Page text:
Meet Dr. Kim Bacalla, Wellington High School’s Athletic Trainer

Athletic trainer Dr. Kim Bacalla works with a student athlete during a football game at Wellington High School.

If you have been attending athletic activities at Wellington High School for the last two years, you may have noticed a familiar face at every home game for every team, and at every football game, both home and away. That familiar face is Dr. Kim Bacalla, and she is a very important person in the lives of all the coaches and athletes at WHS.

Bacalla is an athletic training supervisor for Baptist Health South Florida and is under contract with the School District of Palm Beach County to be the official athletic trainer for the Wolverines.

This is her eighth year as a certified athletic trainer, and her second year being affiliated with Wellington High School. As such, she attends more games and practices for the Wolverines than anybody else affiliated with the high school, with the possible exception of Athletic Director Robert Callovi.

“I am present for every home game for all sports, and I travel with the football team during football season,” Bacalla said. “If there’s an event at WHS, I am on campus. I am also at WHS during practice hours if there aren’t any games.”

On game days during the football season, Bacalla shows up on campus well before the student-athletes are dismissed from class.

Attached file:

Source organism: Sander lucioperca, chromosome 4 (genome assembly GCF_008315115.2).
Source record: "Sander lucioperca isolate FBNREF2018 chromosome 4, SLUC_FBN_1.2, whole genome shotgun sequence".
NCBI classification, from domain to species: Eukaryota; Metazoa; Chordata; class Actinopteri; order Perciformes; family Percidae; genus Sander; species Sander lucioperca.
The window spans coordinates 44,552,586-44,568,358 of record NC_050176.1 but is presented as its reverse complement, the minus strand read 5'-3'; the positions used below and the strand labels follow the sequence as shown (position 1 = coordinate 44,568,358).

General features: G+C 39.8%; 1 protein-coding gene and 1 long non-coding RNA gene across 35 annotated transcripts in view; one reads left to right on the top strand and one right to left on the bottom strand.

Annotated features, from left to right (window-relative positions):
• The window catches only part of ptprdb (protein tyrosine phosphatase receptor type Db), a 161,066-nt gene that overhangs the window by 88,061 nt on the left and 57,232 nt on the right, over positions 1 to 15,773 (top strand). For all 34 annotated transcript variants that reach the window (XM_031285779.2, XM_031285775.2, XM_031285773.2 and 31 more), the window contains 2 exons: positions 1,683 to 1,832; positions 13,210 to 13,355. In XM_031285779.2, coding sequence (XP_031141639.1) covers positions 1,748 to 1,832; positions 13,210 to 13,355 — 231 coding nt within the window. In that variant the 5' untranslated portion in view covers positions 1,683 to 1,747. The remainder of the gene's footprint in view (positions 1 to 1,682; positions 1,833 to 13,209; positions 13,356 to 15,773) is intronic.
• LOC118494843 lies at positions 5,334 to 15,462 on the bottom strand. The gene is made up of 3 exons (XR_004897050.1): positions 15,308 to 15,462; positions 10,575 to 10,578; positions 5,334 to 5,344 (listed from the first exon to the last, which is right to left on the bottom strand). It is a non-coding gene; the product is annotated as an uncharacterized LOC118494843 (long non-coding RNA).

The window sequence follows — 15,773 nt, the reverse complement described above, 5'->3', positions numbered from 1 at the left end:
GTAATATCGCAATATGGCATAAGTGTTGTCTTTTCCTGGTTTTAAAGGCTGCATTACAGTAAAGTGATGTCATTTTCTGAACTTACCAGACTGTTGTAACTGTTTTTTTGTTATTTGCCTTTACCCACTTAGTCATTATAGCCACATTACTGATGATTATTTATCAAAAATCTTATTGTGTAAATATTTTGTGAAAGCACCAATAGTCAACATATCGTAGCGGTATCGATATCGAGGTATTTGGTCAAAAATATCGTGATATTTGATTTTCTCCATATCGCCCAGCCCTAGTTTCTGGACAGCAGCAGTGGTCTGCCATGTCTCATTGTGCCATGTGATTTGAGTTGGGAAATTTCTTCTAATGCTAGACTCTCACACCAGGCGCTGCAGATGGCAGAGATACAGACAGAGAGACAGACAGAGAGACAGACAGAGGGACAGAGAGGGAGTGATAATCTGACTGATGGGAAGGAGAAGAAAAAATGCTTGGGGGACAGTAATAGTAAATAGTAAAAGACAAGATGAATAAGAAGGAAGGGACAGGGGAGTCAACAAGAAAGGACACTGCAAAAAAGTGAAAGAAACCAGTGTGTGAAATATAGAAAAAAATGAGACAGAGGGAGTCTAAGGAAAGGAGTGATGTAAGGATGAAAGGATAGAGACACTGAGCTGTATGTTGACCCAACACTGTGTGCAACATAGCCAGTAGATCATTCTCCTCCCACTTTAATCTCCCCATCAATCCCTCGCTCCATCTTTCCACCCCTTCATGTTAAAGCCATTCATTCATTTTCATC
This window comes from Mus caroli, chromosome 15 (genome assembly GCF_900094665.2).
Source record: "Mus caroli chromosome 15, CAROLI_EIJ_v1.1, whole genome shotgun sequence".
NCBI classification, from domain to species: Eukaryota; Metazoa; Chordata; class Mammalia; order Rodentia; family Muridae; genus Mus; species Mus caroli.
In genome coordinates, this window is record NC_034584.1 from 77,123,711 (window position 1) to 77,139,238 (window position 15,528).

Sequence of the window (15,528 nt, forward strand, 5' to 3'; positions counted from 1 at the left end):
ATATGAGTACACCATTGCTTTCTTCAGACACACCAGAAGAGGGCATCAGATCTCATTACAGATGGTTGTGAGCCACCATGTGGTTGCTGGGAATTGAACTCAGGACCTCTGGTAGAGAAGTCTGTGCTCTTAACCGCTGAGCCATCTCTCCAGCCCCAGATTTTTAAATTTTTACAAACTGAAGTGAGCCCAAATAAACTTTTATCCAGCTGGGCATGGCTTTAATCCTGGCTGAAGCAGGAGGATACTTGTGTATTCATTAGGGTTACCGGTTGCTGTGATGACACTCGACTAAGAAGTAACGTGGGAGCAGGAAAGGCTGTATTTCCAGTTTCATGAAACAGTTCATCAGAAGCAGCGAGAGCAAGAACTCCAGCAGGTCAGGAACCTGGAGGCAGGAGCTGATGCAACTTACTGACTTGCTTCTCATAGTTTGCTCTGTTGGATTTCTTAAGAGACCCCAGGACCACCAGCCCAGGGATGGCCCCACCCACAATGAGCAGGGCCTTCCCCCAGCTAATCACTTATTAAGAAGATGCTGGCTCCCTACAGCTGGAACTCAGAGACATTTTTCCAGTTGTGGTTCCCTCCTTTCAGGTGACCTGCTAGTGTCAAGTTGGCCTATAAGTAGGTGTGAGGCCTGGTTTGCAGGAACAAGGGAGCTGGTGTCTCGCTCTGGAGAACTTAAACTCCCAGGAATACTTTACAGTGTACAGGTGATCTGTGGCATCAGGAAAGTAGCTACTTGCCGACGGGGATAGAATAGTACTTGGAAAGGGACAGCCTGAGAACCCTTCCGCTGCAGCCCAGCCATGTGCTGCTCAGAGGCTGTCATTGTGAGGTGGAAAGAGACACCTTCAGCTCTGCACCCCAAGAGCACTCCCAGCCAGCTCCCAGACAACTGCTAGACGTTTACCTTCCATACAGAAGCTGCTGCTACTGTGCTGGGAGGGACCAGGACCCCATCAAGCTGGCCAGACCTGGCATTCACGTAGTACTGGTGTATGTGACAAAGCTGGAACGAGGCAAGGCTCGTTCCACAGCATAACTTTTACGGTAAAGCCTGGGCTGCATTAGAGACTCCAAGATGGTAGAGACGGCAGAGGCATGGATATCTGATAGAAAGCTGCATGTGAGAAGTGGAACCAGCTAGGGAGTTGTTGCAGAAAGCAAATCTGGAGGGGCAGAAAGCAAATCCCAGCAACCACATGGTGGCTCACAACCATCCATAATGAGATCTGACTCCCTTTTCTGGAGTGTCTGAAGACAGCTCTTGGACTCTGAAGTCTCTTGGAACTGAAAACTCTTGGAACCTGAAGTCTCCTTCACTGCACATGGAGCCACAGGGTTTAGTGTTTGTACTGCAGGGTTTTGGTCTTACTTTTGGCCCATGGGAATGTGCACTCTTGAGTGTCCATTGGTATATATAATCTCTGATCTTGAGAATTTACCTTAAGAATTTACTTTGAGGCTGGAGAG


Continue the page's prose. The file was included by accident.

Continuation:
“I typically show up five hours before kickoff,” she said. “I spend some time with them at the team meal, and then get ready to set up the field or pack for the away game.”

During a football game, she can be as busy during halftime as she is during the game.

“At halftime, I could be filling up water jugs, taping athletes, stretching the guys or eating a snack,” Bacalla said. “The best part about my job is that every day is different, and every game is different.”

Bacalla’s academic credentials confirm that the WHS athletic program is in good hands.

“I graduated from Indiana Wesleyan University with my bachelor’s of science in athletic training. To be able to sit for the board of certification exam to be an athletic trainer, you must graduate from an accredited program,” Bacalla said. “I recently earned my doctorate in athletic training from Moravian University in 2021.”

For somebody who is an athletic trainer, she has always practiced what she preaches. In high school, college and after graduation, she has maintained an athletic and physically active lifestyle.

“I played tennis in high school and college,” Bacalla said. “I played for Indiana Wesleyan on a scholarship. Today, I personally enjoy CrossFit and weightlifting.”

She is happy to share her words of wisdom on staying healthy and injury-free.

“Tightness in a muscle can be caused by two things — injury or weakness, or maybe both,” Bacalla explained. “Most of the time, stretching is not the answer. Instead, strengthening is the best way to prevent injury. If you want to be a successful athlete in high school and plan on being a collegiate athlete, strength and conditioning should be a big part of your current routine.”

Her other big-picture health advice is to maintain a physically active lifestyle.

“Movement is medicine,” Bacalla said. “Find an activity that you enjoy and be consistent with it. It can be as simple as a 20- to 30-minute walk a day.” 

She is always emphasizing proper nutrition to the Wolverine athletes and coaches.

“Nutrition plays a very important role in your performance,” Bacalla said. “To hydrate and eat the night before a game or the day of the game is too late. Food is fuel.”